Status of Japanese ports

According to Reuters, some of the Japanese ports that sustained major damage in last week’s earthquake and the subsequent tsunami may be out of action for months.

Japanese ports handling as much as 7% of the country’s industrial output sustained major damage from last week’s earthquake and tsunami, disrupting global supply chains and causing billions of dollars in losses.

The box shipping industry was seen as the worst affected, since the destroyed ports handled containerised cargo for dozens of major manufacturing companies.

Tokyo and all ports south of Japan’s capital were operating normally after briefly shutting down operations, while the rest of the country’s ports were being assessed for damage.

The brief closure of all Japan’s ports was expected to cost the country more than $3.4 billion in lost seaborne trade, according to Lloyd’s List Intelligence.

The northeast coast ports of Hachinohe, Sendai, Ishinomaki and Onahama were so severely damaged that they are not expected to return to operation for months, if not years. Hachinohe supplies fuel products to the local fishing fleet and US military installations in Japan and South Korea, while Sendai handles a range of goods from rubber products to paper and machinery.

Japan’s top crude oil and LNG port, Chiba, as well as the country’s ninth-largest container port, Kashima, were also affected, but to a lesser extent.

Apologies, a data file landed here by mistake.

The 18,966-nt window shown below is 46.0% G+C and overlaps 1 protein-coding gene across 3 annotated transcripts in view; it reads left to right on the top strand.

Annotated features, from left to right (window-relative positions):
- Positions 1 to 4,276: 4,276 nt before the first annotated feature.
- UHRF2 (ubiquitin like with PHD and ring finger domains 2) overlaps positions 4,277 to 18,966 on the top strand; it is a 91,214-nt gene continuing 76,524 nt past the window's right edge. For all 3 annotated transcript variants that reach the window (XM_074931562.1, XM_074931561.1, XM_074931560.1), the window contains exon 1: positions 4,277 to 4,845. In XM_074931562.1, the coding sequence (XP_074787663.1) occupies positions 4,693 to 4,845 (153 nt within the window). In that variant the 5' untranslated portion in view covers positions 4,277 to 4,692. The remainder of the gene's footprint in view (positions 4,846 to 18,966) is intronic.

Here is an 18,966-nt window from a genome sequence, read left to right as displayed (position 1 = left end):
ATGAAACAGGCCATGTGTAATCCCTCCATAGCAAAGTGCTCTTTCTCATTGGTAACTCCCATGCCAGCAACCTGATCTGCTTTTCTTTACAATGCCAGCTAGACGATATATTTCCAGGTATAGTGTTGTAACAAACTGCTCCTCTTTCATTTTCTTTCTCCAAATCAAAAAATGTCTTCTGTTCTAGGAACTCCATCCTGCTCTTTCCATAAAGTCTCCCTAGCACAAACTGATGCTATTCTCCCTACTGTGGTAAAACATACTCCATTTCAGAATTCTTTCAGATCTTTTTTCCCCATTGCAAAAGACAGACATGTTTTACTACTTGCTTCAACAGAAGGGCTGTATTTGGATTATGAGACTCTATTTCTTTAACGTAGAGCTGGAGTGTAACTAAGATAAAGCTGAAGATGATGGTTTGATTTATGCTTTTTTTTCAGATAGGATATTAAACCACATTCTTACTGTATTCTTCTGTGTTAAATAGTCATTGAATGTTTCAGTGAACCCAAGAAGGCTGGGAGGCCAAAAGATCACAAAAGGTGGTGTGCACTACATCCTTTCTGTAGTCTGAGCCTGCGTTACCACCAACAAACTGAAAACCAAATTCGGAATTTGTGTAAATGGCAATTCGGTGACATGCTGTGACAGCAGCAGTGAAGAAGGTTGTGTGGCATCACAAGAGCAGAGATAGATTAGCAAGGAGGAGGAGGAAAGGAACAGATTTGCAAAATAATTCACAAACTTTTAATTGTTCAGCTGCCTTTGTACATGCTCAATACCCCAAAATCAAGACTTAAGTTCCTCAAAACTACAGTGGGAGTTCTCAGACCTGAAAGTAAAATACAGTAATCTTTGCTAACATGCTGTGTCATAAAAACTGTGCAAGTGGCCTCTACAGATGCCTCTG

Other damaged ports include Hitachinaka, Hitachi, Soma, Shiogama, Kesennuma, Ofunato, Kamashi and Miyako. These ports handle a range of products from sugar and non-ferrous metals to cars and wood products.

Japan’s Sendai Gas said that it was unable to reach the tsunami-hit Shinminato LNG terminal near the port of Sendai in the country’s northeast, but the terminal appeared undamaged from a distance. All the remaining LNG terminals in Japan were in operation.

Three 80,000-tonne panamax vessels owned by Kawasaki Kisen Kaisha and one operated by Mitsui OSK Lines were damaged or grounded by the earthquake.

Japan is assessing the damage to port infrastructure, which is vital to receiving aid, commodities and goods for rebuilding areas.

The situation is expected to delay oil shipments and cause major port congestion. According to Michael Webber, an analyst at Wells Fargo Securities, crude currently en route to Japan will likely be discharged in India or elsewhere in Asia, with the refined products forwarded to Japan once the ports re-open.

[Source: Reuters]

Quelle: eyefortransport

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